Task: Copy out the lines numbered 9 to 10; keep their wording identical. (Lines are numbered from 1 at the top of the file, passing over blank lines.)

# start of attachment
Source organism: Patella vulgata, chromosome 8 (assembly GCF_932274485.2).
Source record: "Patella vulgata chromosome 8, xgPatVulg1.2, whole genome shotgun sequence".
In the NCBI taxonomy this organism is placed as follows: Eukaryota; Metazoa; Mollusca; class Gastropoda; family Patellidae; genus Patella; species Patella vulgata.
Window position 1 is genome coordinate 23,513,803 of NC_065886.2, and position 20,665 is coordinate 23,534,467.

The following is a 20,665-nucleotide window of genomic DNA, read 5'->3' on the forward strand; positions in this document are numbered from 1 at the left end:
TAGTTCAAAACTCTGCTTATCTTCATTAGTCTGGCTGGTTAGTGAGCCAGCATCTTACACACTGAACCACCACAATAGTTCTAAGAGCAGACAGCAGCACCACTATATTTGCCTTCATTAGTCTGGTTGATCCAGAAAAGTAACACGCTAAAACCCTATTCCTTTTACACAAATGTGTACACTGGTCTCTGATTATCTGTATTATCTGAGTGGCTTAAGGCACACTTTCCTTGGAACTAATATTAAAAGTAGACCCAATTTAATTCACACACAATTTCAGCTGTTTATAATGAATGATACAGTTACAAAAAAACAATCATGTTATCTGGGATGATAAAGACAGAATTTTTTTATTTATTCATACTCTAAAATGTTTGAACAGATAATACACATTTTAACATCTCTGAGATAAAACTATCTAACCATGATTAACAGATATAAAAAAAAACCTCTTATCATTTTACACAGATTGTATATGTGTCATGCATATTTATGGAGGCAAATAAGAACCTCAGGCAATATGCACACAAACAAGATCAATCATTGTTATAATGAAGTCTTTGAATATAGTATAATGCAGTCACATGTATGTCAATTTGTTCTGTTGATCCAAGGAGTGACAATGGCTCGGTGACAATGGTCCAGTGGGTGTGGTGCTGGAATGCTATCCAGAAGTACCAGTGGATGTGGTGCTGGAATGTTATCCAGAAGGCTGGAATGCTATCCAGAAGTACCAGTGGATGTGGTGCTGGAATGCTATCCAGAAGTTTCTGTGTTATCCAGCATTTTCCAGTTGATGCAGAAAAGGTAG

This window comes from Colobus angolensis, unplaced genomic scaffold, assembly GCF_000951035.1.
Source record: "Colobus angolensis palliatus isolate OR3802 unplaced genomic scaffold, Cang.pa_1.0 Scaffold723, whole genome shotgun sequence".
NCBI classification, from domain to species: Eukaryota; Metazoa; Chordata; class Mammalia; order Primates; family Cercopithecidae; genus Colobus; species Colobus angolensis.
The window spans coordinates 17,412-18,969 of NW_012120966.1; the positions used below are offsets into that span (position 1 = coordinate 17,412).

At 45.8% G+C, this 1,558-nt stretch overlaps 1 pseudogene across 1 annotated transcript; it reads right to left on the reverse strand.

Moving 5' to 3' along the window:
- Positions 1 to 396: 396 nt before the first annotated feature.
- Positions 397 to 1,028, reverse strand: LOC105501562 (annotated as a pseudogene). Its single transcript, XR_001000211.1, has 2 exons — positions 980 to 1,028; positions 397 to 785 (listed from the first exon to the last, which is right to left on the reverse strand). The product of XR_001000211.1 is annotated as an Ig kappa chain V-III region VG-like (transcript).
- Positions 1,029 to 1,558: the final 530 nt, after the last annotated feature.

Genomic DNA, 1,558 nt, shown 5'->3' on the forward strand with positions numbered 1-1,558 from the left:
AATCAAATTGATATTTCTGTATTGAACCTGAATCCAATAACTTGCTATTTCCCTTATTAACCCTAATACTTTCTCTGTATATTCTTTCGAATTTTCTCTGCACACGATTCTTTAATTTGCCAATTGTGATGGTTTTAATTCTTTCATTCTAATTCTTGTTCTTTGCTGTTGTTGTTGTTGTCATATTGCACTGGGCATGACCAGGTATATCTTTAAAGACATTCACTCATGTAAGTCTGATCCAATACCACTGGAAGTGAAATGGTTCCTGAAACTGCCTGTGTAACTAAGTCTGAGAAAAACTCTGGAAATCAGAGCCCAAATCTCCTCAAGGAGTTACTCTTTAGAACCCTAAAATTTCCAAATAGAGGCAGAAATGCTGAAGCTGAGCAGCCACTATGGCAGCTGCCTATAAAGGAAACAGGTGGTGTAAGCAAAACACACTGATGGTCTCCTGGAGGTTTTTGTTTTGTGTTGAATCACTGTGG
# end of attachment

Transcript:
NCBI classification, from domain to species: Eukaryota; Metazoa; Chordata; class Mammalia; order Primates; family Cercopithecidae; genus Colobus; species Colobus angolensis.
The window spans coordinates 17,412-18,969 of NW_012120966.1; the positions used below are offsets into that span (position 1 = coordinate 17,412).